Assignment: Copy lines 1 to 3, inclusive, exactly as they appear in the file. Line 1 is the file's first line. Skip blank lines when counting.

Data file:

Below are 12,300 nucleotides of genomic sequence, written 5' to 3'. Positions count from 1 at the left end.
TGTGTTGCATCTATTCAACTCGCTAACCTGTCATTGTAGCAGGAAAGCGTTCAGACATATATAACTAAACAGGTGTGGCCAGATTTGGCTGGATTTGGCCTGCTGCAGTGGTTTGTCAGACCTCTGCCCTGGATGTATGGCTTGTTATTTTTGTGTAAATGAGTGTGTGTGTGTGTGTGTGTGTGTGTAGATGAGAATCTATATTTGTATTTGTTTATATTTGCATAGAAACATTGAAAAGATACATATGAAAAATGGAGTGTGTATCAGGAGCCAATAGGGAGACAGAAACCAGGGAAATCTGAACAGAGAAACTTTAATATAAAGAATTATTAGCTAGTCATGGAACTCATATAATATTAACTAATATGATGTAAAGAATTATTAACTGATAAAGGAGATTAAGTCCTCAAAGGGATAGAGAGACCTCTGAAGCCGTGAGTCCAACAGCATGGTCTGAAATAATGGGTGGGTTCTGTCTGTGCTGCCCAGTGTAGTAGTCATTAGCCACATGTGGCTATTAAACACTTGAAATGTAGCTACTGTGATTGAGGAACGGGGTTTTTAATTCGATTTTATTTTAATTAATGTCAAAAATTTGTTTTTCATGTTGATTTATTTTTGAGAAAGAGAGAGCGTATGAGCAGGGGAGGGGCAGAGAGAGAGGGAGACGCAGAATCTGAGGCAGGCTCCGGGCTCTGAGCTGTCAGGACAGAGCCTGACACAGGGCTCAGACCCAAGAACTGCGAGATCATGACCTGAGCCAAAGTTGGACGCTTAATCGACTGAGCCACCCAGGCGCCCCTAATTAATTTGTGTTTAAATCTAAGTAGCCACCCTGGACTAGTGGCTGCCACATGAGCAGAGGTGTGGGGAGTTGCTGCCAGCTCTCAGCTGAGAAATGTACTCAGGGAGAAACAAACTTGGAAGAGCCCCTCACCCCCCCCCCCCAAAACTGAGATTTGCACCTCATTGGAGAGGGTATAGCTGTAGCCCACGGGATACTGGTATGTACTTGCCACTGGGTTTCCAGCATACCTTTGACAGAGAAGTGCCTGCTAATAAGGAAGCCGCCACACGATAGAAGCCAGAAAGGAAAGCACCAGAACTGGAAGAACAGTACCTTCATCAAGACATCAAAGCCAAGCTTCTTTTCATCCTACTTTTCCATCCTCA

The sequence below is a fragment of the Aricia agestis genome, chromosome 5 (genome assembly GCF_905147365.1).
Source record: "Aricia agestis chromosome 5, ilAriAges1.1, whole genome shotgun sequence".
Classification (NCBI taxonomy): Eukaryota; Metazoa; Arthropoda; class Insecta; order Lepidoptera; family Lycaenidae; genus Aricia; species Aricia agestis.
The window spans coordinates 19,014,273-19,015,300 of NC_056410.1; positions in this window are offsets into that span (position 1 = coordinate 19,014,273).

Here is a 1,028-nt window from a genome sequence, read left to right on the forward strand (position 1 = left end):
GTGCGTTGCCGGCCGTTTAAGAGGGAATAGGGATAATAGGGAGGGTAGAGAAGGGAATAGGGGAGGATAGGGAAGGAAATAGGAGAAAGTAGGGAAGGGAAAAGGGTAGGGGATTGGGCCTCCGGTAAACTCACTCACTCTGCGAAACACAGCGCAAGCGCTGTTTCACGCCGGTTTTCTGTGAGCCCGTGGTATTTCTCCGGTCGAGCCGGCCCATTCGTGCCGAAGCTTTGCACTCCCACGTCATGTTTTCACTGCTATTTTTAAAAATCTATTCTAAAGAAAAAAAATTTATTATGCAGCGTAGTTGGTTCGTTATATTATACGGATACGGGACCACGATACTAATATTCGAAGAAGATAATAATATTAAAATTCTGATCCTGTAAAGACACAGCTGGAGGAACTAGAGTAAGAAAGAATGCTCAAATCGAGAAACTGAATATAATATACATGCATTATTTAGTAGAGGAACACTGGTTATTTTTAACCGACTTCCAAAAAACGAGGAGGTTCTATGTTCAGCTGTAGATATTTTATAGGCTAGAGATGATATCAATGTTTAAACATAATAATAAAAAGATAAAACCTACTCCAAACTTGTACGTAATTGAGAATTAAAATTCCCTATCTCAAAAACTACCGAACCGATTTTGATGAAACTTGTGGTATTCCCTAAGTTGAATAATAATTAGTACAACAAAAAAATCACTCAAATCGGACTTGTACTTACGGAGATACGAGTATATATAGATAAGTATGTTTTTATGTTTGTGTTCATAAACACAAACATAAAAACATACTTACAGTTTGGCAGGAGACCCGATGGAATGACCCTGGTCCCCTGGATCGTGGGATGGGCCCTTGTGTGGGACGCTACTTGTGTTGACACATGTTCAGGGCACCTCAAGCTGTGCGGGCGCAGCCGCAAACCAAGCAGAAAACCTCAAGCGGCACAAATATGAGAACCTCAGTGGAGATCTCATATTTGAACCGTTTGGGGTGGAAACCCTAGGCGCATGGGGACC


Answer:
Below are 12,300 nucleotides of genomic sequence, written 5' to 3'. Positions count from 1 at the left end.
TGTGTTGCATCTATTCAACTCGCTAACCTGTCATTGTAGCAGGAAAGCGTTCAGACATATATAACTAAACAGGTGTGGCCAGATTTGGCTGGATTTGGCCTGCTGCAGTGGTTTGTCAGACCTCTGCCCTGGATGTATGGCTTGTTATTTTTGTGTAAATGAGTGTGTGTGTGTGTGTGTGTGTGTGTAGATGAGAATCTATATTTGTATTTGTTTATATTTGCATAGAAACATTGAAAAGATACATATGAAAAATGGAGTGTGTATCAGGAGCCAATAGGGAGACAGAAACCAGGGAAATCTGAACAGAGAAACTTTAATATAAAGAATTATTAGCTAGTCATGGAACTCATATAATATTAACTAATATGATGTAAAGAATTATTAACTGATAAAGGAGATTAAGTCCTCAAAGGGATAGAGAGACCTCTGAAGCCGTGAGTCCAACAGCATGGTCTGAAATAATGGGTGGGTTCTGTCTGTGCTGCCCAGTGTAGTAGTCATTAGCCACATGTGGCTATTAAACACTTGAAATGTAGCTACTGTGATTGAGGAACGGGGTTTTTAATTCGATTTTATTTTAATTAATGTCAAAAATTTGTTTTTCATGTTGATTTATTTTTGAGAAAGAGAGAGCGTATGAGCAGGGGAGGGGCAGAGAGAGAGGGAGACGCAGAATCTGAGGCAGGCTCCGGGCTCTGAGCTGTCAGGACAGAGCCTGACACAGGGCTCAGACCCAAGAACTGCGAGATCATGACCTGAGCCAAAGTTGGACGCTTAATCGACTGAGCCACCCAGGCGCCCCTAATTAATTTGTGTTTAAATCTAAGTAGCCACCCTGGACTAGTGGCTGCCACATGAGCAGAGGTGTGGGGAGTTGCTGCCAGCTCTCAGCTGAGAAATGTACTCAGGGAGAAACAAACTTGGAAGAGCCCCTCACCCCCCCCCCCCAAAACTGAGATTTGCACCTCATTGGAGAGGGTATAGCTGTAGCCCACGGGATACTGGTATGTACTTGCCACTGGGTTTCCAGCATACCTTTGACAGAGAAGTGCCTGCTAATAAGGAAGCCGCCACACGATAGAAGCCAGAAAGGAAAGCACCAGAACTGGAAGAACAGTACCTTCATCAAGACATCAAAGCCAAGCTTCTTTTCATCCTACTTTTCCATCCTCA

The sequence below is a fragment of the Aricia agestis genome, chromosome 5 (genome assembly GCF_905147365.1).